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Report: Trump looking into the renewal of the aerial surveillance program on the border

A Predator B unmanned aircraft lands after a mission at the Naval Air Station in Corpus Christi, Texas.

(AP)

President-elect Donald Trump’s transition team asked the Department of Homeland Security on an aerial surveillance program along the southern boundary, which was scaled back by the Obama administration, Reuters reports.

The program, the Operation Member, deployed as many as 6,000 National Guard pilots to check for drug trafficking and illegal immigration during President George W. Bush administration.

The Asset team and research was part of a broad request for documents and analysis looking at the viability of a wall and barrier construction.

According to Reuters, the U. S. Customs and Border Protection, more than 400 km along the U.S.-mexican border, where new scenes could be set up.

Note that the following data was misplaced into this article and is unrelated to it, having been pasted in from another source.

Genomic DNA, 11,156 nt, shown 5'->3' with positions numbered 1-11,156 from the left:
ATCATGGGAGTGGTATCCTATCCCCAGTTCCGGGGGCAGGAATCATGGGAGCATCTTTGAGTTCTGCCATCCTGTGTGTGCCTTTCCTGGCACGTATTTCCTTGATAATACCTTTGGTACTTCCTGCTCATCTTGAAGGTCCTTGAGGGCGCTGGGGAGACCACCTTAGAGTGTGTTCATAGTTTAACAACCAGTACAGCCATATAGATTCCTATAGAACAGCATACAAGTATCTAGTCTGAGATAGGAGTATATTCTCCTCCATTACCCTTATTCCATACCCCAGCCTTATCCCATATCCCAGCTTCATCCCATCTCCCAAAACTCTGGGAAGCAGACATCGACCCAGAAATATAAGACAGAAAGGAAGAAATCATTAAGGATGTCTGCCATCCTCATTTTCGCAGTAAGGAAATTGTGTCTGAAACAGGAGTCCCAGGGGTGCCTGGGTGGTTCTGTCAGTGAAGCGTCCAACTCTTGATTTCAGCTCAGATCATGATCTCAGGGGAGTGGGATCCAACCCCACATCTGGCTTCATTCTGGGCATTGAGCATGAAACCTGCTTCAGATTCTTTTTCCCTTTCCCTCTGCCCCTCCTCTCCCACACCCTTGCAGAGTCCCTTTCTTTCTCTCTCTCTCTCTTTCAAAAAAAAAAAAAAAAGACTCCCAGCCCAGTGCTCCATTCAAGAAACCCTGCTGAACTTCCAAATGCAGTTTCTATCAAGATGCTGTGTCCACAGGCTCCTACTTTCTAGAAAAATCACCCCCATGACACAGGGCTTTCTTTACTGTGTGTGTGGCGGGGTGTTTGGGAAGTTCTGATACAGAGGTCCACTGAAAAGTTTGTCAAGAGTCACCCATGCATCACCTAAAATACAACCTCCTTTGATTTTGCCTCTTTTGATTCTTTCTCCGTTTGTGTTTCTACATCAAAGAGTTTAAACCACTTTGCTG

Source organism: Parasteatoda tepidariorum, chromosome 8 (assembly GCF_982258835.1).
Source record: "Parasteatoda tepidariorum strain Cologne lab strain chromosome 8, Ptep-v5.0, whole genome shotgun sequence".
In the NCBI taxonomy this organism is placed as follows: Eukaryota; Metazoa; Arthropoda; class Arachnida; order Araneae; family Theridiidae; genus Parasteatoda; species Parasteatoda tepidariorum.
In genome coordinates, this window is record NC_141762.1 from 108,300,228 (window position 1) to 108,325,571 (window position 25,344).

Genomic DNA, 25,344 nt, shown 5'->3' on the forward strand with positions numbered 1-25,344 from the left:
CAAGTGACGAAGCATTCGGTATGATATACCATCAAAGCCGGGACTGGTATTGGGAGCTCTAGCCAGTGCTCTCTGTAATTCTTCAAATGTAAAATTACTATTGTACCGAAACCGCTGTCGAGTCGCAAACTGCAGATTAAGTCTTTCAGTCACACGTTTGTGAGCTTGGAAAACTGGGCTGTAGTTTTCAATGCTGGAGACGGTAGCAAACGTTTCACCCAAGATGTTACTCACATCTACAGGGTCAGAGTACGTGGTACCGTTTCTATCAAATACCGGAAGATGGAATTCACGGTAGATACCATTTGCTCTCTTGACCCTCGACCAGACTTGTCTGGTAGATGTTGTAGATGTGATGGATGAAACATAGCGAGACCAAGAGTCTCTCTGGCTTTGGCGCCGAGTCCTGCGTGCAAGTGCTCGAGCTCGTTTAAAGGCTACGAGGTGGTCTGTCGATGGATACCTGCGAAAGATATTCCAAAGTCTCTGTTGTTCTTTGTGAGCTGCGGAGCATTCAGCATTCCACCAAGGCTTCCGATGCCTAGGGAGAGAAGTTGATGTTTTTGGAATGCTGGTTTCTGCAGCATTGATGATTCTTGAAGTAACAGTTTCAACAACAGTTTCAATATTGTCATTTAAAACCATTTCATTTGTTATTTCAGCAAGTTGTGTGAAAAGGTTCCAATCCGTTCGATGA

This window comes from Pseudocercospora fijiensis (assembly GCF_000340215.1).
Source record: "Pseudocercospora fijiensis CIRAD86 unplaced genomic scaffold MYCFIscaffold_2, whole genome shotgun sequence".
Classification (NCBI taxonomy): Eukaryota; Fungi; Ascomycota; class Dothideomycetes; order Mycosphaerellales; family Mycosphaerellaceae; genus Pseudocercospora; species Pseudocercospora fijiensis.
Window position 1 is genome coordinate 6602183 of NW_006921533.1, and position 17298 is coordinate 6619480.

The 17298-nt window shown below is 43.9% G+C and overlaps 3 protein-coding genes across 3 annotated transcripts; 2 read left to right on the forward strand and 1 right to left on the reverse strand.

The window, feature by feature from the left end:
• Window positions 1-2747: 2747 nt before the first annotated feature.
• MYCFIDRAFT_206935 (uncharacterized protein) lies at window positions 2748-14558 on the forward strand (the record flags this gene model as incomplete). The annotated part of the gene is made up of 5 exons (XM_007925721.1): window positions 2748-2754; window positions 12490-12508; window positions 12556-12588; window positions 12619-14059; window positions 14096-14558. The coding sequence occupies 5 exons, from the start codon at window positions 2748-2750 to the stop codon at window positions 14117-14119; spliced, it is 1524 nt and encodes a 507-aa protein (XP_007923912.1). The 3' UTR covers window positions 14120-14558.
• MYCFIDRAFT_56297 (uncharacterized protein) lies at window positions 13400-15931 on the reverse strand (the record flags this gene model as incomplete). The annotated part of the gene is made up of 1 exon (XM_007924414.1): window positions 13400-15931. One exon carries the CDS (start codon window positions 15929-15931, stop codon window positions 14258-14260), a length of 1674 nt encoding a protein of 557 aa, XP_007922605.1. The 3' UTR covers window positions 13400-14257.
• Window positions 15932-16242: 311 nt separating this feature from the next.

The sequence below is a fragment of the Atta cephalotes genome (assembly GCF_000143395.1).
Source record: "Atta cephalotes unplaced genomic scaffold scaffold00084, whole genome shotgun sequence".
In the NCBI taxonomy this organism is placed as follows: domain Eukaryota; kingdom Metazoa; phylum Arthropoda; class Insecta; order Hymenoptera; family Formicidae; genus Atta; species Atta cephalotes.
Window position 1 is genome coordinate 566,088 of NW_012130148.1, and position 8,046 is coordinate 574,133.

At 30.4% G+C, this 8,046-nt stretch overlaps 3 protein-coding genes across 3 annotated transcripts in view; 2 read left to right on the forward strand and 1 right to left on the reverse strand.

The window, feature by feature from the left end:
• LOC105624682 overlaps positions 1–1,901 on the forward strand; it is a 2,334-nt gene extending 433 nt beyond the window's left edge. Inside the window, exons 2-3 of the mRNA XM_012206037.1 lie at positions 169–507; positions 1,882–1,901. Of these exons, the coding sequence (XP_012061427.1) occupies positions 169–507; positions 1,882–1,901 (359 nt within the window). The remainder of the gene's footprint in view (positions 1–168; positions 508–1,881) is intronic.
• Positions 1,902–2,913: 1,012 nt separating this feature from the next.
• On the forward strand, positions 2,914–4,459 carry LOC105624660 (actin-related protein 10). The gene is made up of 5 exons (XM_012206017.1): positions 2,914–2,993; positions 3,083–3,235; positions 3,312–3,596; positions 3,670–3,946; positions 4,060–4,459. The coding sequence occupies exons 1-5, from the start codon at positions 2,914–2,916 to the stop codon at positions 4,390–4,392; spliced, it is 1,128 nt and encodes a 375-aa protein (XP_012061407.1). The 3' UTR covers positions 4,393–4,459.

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About the same distance can be fences along the U.S.-Canada border, according to a document opened exclusively by Reuters.

During his presidential campaign, Trump stressed repeatedly that securing the border would be his first immigration priority.

Almost 700 km of the fence was put in place during President George W. Bush a second term and beginning of President Barack Obama’s first term — but is not the type of the solid wall that Trump has pledged to build on Mexico’s costs.

The fence has miles of long openings and ports built in to the landowners access to their property on the south side of the fence. Immigrants are known to go over the fence.

The AP contributed to this report.

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